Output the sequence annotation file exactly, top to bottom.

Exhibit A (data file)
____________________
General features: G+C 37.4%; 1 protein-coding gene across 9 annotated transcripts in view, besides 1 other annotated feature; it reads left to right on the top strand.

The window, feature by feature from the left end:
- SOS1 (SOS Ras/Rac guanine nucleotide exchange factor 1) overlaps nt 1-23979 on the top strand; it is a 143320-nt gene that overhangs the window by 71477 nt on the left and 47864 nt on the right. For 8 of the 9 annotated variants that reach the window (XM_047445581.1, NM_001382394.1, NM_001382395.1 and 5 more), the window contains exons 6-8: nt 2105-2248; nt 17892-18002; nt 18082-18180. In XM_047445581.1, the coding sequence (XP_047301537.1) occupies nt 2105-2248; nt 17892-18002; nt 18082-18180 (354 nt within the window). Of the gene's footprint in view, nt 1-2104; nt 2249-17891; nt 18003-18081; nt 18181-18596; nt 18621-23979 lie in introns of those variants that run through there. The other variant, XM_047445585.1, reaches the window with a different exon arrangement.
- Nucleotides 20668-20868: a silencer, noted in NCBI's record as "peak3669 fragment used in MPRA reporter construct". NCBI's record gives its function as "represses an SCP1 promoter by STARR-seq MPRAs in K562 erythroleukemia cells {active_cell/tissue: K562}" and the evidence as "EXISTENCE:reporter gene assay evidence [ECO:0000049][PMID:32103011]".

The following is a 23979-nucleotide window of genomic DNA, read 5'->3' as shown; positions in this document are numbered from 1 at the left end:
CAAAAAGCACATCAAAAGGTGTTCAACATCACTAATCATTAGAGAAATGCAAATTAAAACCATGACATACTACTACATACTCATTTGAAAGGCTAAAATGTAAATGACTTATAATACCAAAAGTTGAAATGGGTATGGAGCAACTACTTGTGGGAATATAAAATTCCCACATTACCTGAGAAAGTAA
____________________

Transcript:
General features: G+C 37.4%; 1 protein-coding gene across 9 annotated transcripts in view, besides 1 other annotated feature; it reads left to right on the top strand.

The window, feature by feature from the left end:
- SOS1 (SOS Ras/Rac guanine nucleotide exchange factor 1) overlaps nt 1-23979 on the top strand; it is a 143320-nt gene that overhangs the window by 71477 nt on the left and 47864 nt on the right. For 8 of the 9 annotated variants that reach the window (XM_047445581.1, NM_001382394.1, NM_001382395.1 and 5 more), the window contains exons 6-8: nt 2105-2248; nt 17892-18002; nt 18082-18180. In XM_047445581.1, the coding sequence (XP_047301537.1) occupies nt 2105-2248; nt 17892-18002; nt 18082-18180 (354 nt within the window). Of the gene's footprint in view, nt 1-2104; nt 2249-17891; nt 18003-18081; nt 18181-18596; nt 18621-23979 lie in introns of those variants that run through there. The other variant, XM_047445585.1, reaches the window with a different exon arrangement.
- Nucleotides 20668-20868: a silencer, noted in NCBI's record as "peak3669 fragment used in MPRA reporter construct". NCBI's record gives its function as "represses an SCP1 promoter by STARR-seq MPRAs in K562 erythroleukemia cells {active_cell/tissue: K562}" and the evidence as "EXISTENCE:reporter gene assay evidence [ECO:0000049][PMID:32103011]".

The following is a 23979-nucleotide window of genomic DNA, read 5'->3' as shown; positions in this document are numbered from 1 at the left end:
CAAAAAGCACATCAAAAGGTGTTCAACATCACTAATCATTAGAGAAATGCAAATTAAAACCATGACATACTACTACATACTCATTTGAAAGGCTAAAATGTAAATGACTTATAATACCAAAAGTTGAAATGGGTATGGAGCAACTACTTGTGGGAATATAAAATTCCCACATTACCTGAGAAAGTAA